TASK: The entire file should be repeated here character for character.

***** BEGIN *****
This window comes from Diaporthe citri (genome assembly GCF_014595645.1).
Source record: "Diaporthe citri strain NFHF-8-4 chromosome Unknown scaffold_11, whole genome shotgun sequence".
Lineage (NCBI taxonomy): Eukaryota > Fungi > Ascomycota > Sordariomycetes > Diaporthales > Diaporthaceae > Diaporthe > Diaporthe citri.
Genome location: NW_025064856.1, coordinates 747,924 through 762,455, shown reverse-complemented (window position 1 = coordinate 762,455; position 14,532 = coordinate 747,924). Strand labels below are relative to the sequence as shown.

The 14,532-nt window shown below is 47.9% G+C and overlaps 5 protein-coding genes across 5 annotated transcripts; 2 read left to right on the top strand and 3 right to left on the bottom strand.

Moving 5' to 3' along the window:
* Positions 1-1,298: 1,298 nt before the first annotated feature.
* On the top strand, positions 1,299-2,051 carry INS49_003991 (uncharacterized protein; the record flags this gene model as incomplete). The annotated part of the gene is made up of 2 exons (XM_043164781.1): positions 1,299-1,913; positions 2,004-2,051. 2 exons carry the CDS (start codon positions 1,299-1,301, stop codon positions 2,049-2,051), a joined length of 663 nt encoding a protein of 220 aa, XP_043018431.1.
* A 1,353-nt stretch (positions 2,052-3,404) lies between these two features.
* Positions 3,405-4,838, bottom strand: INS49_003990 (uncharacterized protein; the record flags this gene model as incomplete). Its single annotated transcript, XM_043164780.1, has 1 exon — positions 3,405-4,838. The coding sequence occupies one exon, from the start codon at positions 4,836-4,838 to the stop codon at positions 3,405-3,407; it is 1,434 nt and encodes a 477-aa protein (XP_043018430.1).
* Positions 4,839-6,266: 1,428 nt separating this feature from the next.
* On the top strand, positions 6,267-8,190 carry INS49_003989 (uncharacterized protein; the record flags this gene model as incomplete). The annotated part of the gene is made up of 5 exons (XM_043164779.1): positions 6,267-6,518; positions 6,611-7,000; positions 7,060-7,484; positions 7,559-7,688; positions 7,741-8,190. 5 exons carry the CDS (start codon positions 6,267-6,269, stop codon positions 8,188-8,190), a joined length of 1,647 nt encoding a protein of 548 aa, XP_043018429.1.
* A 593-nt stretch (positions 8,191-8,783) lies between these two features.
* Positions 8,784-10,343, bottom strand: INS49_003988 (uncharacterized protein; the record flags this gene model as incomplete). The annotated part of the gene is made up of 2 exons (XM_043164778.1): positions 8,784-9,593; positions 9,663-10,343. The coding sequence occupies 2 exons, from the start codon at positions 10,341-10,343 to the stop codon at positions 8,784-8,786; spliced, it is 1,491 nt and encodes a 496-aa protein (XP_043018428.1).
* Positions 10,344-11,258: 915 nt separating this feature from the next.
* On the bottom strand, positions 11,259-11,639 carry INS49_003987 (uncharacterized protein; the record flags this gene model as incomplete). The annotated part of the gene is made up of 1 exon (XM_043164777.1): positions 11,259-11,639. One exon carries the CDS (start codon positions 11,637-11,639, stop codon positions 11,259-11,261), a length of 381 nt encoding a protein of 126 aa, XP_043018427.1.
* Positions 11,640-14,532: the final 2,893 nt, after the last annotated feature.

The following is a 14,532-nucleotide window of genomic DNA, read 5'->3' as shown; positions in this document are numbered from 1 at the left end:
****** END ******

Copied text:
This window comes from Diaporthe citri (genome assembly GCF_014595645.1).
Source record: "Diaporthe citri strain NFHF-8-4 chromosome Unknown scaffold_11, whole genome shotgun sequence".
Lineage (NCBI taxonomy): Eukaryota > Fungi > Ascomycota > Sordariomycetes > Diaporthales > Diaporthaceae > Diaporthe > Diaporthe citri.
Genome location: NW_025064856.1, coordinates 747,924 through 762,455, shown reverse-complemented (window position 1 = coordinate 762,455; position 14,532 = coordinate 747,924). Strand labels below are relative to the sequence as shown.

The 14,532-nt window shown below is 47.9% G+C and overlaps 5 protein-coding genes across 5 annotated transcripts; 2 read left to right on the top strand and 3 right to left on the bottom strand.

Moving 5' to 3' along the window:
* Positions 1-1,298: 1,298 nt before the first annotated feature.
* On the top strand, positions 1,299-2,051 carry INS49_003991 (uncharacterized protein; the record flags this gene model as incomplete). The annotated part of the gene is made up of 2 exons (XM_043164781.1): positions 1,299-1,913; positions 2,004-2,051. 2 exons carry the CDS (start codon positions 1,299-1,301, stop codon positions 2,049-2,051), a joined length of 663 nt encoding a protein of 220 aa, XP_043018431.1.
* A 1,353-nt stretch (positions 2,052-3,404) lies between these two features.
* Positions 3,405-4,838, bottom strand: INS49_003990 (uncharacterized protein; the record flags this gene model as incomplete). Its single annotated transcript, XM_043164780.1, has 1 exon — positions 3,405-4,838. The coding sequence occupies one exon, from the start codon at positions 4,836-4,838 to the stop codon at positions 3,405-3,407; it is 1,434 nt and encodes a 477-aa protein (XP_043018430.1).
* Positions 4,839-6,266: 1,428 nt separating this feature from the next.
* On the top strand, positions 6,267-8,190 carry INS49_003989 (uncharacterized protein; the record flags this gene model as incomplete). The annotated part of the gene is made up of 5 exons (XM_043164779.1): positions 6,267-6,518; positions 6,611-7,000; positions 7,060-7,484; positions 7,559-7,688; positions 7,741-8,190. 5 exons carry the CDS (start codon positions 6,267-6,269, stop codon positions 8,188-8,190), a joined length of 1,647 nt encoding a protein of 548 aa, XP_043018429.1.
* A 593-nt stretch (positions 8,191-8,783) lies between these two features.
* Positions 8,784-10,343, bottom strand: INS49_003988 (uncharacterized protein; the record flags this gene model as incomplete). The annotated part of the gene is made up of 2 exons (XM_043164778.1): positions 8,784-9,593; positions 9,663-10,343. The coding sequence occupies 2 exons, from the start codon at positions 10,341-10,343 to the stop codon at positions 8,784-8,786; spliced, it is 1,491 nt and encodes a 496-aa protein (XP_043018428.1).
* Positions 10,344-11,258: 915 nt separating this feature from the next.
* On the bottom strand, positions 11,259-11,639 carry INS49_003987 (uncharacterized protein; the record flags this gene model as incomplete). The annotated part of the gene is made up of 1 exon (XM_043164777.1): positions 11,259-11,639. One exon carries the CDS (start codon positions 11,637-11,639, stop codon positions 11,259-11,261), a length of 381 nt encoding a protein of 126 aa, XP_043018427.1.
* Positions 11,640-14,532: the final 2,893 nt, after the last annotated feature.

The following is a 14,532-nucleotide window of genomic DNA, read 5'->3' as shown; positions in this document are numbered from 1 at the left end: